To begin with, I'm not sure I see any argument that man made global warming is not real. You propose some kind of experiment and I don't know what the relevance of the experiment is. What are you testing and how does it relate to the issue of man made global warming? Even if there was something to this experiment, you stated that you did not do it and you do not know what the results would be.
The next thing I think you claim is that we don't know where the CO2 is coming from . Yes, we do. Fossil fuel burning puts out CO2 with a different mix of isotopes than naturally occurring CO2. We
can track those isotopes
and are able to identify the extra CO2 in the atmosphere as coming from our fossil fuel burning.
You stated you don't understand why I don't use natural cycles as a valid argument. In fact, I do allow natural cycles and cite them frequently. What I don't allow is the false argument that the warm period we are observing today is just a natural cycle. The evidence shows that the natural cycle we are currently in is a cool cycle, not a warm one. So, natural cycles do not explain why we are experiencing a warming trend.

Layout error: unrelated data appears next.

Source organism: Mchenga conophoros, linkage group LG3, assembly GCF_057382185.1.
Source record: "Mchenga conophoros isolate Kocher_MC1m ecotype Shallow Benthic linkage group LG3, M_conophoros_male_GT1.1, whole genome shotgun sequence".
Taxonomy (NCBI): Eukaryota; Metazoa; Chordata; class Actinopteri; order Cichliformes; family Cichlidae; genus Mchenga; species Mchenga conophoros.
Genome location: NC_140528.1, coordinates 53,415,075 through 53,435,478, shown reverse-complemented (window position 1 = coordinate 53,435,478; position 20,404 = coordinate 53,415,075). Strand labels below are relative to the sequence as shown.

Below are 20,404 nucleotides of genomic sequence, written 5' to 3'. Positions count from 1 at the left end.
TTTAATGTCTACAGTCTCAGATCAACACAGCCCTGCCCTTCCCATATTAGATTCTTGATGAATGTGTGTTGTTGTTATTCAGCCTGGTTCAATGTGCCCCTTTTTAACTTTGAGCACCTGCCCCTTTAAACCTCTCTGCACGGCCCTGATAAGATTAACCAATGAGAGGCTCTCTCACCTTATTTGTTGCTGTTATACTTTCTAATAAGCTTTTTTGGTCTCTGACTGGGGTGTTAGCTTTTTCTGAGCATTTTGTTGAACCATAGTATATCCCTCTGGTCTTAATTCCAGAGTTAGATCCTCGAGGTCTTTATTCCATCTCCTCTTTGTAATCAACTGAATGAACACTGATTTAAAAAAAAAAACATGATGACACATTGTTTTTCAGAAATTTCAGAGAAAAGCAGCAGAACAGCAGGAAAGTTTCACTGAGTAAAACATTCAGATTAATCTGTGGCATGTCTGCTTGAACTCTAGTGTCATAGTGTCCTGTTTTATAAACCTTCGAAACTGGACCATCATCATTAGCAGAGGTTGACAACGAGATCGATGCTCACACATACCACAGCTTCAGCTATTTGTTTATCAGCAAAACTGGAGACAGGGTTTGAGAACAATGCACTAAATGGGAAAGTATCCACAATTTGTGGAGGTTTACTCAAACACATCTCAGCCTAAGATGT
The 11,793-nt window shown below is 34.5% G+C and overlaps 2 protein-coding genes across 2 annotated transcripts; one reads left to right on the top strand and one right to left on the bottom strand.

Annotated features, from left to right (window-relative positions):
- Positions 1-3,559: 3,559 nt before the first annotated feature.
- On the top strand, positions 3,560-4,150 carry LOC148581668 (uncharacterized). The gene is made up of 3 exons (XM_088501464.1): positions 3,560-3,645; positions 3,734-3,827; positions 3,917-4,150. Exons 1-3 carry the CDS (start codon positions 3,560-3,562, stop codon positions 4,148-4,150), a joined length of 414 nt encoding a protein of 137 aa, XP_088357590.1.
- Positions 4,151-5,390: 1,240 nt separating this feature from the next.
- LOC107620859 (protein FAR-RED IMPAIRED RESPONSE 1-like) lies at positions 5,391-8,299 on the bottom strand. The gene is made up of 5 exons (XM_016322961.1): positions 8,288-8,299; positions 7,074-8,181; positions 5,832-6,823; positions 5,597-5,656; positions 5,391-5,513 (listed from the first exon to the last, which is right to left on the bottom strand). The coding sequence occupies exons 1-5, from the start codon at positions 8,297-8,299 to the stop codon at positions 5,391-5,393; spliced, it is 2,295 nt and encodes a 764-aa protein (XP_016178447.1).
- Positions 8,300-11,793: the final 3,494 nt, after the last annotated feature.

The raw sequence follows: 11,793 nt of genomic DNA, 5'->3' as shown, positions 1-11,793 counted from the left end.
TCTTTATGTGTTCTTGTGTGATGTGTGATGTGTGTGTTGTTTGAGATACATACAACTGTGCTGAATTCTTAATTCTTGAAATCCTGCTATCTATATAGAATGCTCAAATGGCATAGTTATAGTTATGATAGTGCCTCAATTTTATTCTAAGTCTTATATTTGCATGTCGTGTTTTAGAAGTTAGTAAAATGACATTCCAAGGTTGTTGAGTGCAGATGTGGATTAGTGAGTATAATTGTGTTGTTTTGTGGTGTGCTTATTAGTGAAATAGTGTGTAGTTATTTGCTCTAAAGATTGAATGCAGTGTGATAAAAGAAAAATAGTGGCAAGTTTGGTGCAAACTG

I, again, deny any claim that the challenge is not well defined. It is very simple: You say you can prove man made global warming is not real and you can prove it. I am giving you a venue to do so. That is all there is to it. If you do not understand that claim then you either don't make it, and this challenge is not for you, or you need to stop making the claim.
You also state I am doing this to promote my book. Anyone that believes that doesn't know anything about publishing books. 98% of all books written will sell fewer than 1000 copies. I don't know what this figure is for science-oriented books, but I am sure it is significantly less. You write books because you want to, not because you think you'll make money.
You also compared my challenge to the JunkScience challenge. This challenge is actually in response to the JunkScience (what an appropriate name) challenge and precedes my book by several years. In fact, I was one of those five people that submitted to the JunkScience challenge and I started my challenge shortly after in response. I made my submission because I didn't want him to be able to say no one could do it.
Since you mention that challenge and criticized me about the judging, I want to point out that the JunkScience challenge also had the challenger as the sole judge. One big difference was that I have posted my responses to all challenges. JunkScience did not post any response other than to say no one won the challenge. Why not? What was he afraid of? Another big difference is that he charged a $15 submission fee, while I charge nothing.
Now, tell me who is more credible?
You did not prove man made global warming is not real.
Dialogues on Global Warming
Global Warming Skeptic Challenge